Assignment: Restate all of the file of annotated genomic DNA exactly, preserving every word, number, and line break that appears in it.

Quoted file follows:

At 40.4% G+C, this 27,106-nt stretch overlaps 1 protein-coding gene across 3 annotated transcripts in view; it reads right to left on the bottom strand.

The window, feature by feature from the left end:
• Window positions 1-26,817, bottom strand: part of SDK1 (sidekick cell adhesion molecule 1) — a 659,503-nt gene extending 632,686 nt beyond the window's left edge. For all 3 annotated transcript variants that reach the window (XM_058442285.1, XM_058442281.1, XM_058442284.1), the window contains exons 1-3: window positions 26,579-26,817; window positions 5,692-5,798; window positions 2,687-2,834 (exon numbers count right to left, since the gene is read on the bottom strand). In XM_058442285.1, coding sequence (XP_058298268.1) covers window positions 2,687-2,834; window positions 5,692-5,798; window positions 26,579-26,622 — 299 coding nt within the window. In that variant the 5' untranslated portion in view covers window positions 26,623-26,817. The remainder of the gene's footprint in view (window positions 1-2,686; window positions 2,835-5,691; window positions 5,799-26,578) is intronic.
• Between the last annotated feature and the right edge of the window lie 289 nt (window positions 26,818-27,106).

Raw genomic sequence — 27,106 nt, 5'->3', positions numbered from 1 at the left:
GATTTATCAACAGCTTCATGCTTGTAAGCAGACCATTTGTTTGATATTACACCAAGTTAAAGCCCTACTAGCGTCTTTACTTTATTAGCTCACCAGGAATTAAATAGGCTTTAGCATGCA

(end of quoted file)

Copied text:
At 40.4% G+C, this 27,106-nt stretch overlaps 1 protein-coding gene across 3 annotated transcripts in view; it reads right to left on the bottom strand.

The window, feature by feature from the left end:
• Window positions 1-26,817, bottom strand: part of SDK1 (sidekick cell adhesion molecule 1) — a 659,503-nt gene extending 632,686 nt beyond the window's left edge. For all 3 annotated transcript variants that reach the window (XM_058442285.1, XM_058442281.1, XM_058442284.1), the window contains exons 1-3: window positions 26,579-26,817; window positions 5,692-5,798; window positions 2,687-2,834 (exon numbers count right to left, since the gene is read on the bottom strand). In XM_058442285.1, coding sequence (XP_058298268.1) covers window positions 2,687-2,834; window positions 5,692-5,798; window positions 26,579-26,622 — 299 coding nt within the window. In that variant the 5' untranslated portion in view covers window positions 26,623-26,817. The remainder of the gene's footprint in view (window positions 1-2,686; window positions 2,835-5,691; window positions 5,799-26,578) is intronic.
• Between the last annotated feature and the right edge of the window lie 289 nt (window positions 26,818-27,106).

Raw genomic sequence — 27,106 nt, 5'->3', positions numbered from 1 at the left:
GATTTATCAACAGCTTCATGCTTGTAAGCAGACCATTTGTTTGATATTACACCAAGTTAAAGCCCTACTAGCGTCTTTACTTTATTAGCTCACCAGGAATTAAATAGGCTTTAGCATGCA